What Not to Say to A Woman Struggling to Get Pregnant


When it comes to infertility, I have found that people just don’t know what to say to those going through it. Then when they finally find the words, you kind of wish they hadn’t. My husband and I have had many crazy things said to us throughout our journey. I realize these statements mostly come from those closest to us who are having trouble seeing us struggle. The crazy part is that the people who say these things come from a place of love and care (mostly- there are exceptions!). I think our family and friends are trying to be helpful, and to make it better.

Listed below are ten unhelpful (and borderline hateful) things people usually say to those of us struggling with infertility. I personally have heard each and every one of these lines. I have also included what I wanted to respond with and what I actually said.

1. “You are just stressed. If you relax and stop thinking about it, it will happen.”

What I want to say: Thank you Captain Obvious for pointing out that I am stressed. Guess what? As long as I am dealing with infertility, I am going to be stressed. By the way, how can I stop thinking about it when I am injecting myself daily and getting vaginal ultrasounds every other day. Also, for your information, if stressed people didn’t get pregnant the human race would die.
What I say to end the conversation: Hmmm, maybe I will take a Yoga class or something.

2. “You want it too bad. You just can’t force these things.”

What I want to say: What is wanting it too bad when it comes to bringing a life into the world? What does that even mean? Tell my doctor who is pumping the heck out of me with meds he can’t force it, because he feels otherwise. Oh and by the way, I am PAINFULLY aware of my lack of control in this situation, but thanks for the reminder.

What I say to end the conversation: You really can’t.

3. “You are so young. Why are you worrying”

What I want to say: Yes I am young AND 94% of my eggs are bad AND I have endometriosis. What is there not to worry about? (“Older” women get a lot of grief too I am sure). I feel like commenting on age either way is really dismissive and unhelpful.

What I say to end the conversation: Yup. I am certainly young.

4. “You’re too skinny” or “You’re too fat”

What I want to say: If my weight was the issue, my doctor would have told me. During a fertility cycle, I probably see my doctor and their staff more than I see my husband; it would have been noted. My infertility is not my fault or in my control!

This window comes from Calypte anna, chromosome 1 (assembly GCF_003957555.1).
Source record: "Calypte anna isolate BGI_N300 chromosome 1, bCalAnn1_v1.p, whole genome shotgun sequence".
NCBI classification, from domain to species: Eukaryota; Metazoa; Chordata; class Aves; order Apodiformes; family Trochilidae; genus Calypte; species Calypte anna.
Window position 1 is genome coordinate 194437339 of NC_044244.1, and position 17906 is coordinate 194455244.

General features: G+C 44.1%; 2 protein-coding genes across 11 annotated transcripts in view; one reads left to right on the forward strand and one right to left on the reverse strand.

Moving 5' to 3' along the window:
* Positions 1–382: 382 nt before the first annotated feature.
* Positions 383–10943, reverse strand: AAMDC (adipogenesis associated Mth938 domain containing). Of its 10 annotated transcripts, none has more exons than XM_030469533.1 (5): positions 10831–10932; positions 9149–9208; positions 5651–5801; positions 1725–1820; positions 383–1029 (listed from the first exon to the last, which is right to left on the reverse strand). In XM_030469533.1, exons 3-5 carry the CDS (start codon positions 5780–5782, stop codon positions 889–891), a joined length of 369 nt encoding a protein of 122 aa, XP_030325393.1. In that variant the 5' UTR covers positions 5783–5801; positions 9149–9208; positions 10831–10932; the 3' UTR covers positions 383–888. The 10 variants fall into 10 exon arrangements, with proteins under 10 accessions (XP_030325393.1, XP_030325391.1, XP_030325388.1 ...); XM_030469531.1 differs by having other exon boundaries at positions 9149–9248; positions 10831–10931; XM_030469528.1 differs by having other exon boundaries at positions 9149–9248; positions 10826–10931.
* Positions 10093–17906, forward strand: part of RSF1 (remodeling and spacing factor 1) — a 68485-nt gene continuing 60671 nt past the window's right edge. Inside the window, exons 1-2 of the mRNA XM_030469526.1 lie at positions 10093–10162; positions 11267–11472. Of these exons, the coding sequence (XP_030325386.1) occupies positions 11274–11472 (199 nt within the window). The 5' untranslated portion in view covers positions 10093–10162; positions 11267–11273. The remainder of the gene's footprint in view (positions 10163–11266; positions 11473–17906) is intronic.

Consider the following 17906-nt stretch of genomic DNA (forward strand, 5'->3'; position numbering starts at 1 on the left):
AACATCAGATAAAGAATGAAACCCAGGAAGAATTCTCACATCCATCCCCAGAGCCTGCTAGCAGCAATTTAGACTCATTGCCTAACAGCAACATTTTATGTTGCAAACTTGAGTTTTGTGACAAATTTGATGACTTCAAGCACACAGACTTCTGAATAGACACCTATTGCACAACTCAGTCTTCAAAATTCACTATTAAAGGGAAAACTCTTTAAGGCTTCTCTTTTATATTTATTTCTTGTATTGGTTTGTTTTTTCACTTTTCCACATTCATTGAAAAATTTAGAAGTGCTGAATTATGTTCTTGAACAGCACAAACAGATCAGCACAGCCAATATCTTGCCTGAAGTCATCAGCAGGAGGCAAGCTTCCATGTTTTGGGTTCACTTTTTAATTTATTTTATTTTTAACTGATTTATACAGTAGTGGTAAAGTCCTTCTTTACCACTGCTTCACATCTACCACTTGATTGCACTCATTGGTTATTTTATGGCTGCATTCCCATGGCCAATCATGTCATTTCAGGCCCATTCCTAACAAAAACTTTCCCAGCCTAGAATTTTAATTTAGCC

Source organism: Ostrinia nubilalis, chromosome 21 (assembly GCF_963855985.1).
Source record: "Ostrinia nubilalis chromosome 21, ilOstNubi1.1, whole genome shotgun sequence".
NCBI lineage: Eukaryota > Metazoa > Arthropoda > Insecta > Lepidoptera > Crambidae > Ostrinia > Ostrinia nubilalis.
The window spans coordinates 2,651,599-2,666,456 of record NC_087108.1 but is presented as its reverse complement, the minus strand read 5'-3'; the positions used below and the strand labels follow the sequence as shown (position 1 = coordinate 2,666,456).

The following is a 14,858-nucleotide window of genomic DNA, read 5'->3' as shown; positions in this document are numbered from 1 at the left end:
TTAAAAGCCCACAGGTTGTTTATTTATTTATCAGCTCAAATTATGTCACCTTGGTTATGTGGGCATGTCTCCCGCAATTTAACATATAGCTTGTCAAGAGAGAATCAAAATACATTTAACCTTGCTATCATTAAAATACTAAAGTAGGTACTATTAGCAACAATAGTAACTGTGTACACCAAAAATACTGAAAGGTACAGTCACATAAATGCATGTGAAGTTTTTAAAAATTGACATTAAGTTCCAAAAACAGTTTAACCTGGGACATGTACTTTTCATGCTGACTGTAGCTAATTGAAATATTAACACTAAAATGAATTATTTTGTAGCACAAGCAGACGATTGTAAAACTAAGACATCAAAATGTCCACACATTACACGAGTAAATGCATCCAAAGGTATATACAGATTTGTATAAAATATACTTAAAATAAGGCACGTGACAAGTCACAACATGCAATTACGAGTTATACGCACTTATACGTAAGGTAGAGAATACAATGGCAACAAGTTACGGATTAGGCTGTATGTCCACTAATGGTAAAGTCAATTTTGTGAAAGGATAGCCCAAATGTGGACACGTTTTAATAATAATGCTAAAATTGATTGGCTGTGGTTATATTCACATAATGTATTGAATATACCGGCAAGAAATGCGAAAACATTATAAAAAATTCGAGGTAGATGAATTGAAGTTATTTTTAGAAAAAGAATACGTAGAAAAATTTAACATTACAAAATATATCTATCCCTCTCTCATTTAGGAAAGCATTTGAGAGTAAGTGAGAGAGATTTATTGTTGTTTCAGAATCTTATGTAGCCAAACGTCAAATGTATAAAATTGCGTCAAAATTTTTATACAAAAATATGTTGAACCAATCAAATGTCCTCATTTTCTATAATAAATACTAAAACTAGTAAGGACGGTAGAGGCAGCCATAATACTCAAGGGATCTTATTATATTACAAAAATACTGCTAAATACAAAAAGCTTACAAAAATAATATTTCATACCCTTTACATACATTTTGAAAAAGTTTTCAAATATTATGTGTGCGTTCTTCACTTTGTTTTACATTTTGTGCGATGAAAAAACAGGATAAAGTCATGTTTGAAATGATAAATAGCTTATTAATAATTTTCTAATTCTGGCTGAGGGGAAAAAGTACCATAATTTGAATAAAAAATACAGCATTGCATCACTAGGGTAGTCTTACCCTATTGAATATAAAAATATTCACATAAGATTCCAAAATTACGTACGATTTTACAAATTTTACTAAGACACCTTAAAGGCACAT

What I say to end the conversation: Hmmm, I will check that out.

5. “You’re working too hard at your job.” or “This fertility stuff is your only focus! You need a distraction.”

What I want to say: My lifestyle is not the cause of my infertility. THIS IS NOT MY FAULT. Honestly, I have a super sized box of drugs that I am pumping into my system through needles, if it was as simple as cutting my work hours or getting a hobby, I would be pregnant.

What I say to end the conversation: Who doesn’t like a vacation?

6. “It will happen when it is meant to happen”

What I want to say: Though that may be true, I simply don’t want to hear it right now. What if it isn’t meant to be? If it is meant to be, how do I take all the steps to make it happen? Why wasn’t it meant to be already? It may seem like a wise, reasonable answer, but it just isn’t practical. What if my fertility doctor said that to me when I went to him with my troubles?

What I say to end the conversation: Well that is true.

7. “You’ll be pregnant by next year. I’ll bet you.”

What I want to say: Fine, you want to be a psychic friend? I will accept this answer on one condition. If you are wrong, future me gets to come back in a time machine to this very point and smack you, really hard.

What I say to end the conversation: Wow, that would be really nice.

8. “Wow, I never had any trouble at all conceiving.”

What I want to say: Clearly, thanks for sharing.

What I say to end the conversation: That is really good. It’s a tough road. But, we all have our separate journeys.

9. “I know what you mean, with our first one it took 2 months to get pregnant.”

What I want to say: (Long sad sigh)

What I say to end the conversation: It IS a scary thing to think you are going to get pregnant right away and then it doesn’t happen.

10. “Maybe you’re pregnant” or “Maybe you will get pregnant on your infertility break?”

What I want to say: I am not pregnant, though I may look it because I am swollen and full of cysts from a cycle that didn’t work. When I said we were on a break, there is no room for a “Hey you never know it could happen when you least expect it!” I am on a pill to rid myself of those cysts that will prevent pregnancy. Actually, the cysts are so big, I am banned from participating in any “relations” that will get us pregnant. The fact that you are insinuating such a possibility is devastating to me because I know it is not true now or will be true in the near future (unless through immaculate conception).

What I say to end conversation: Maybe!

Supportive Loved Ones

I am comforted by the fact that most of these people who say these things love me dearly. These are the same people who pray for me, help out with my needs during these tumultuous times and love me when I am whacked out on hormones. So I hope this blog will help not only those who have heard these things, but those who are trying to support loved ones going through this.



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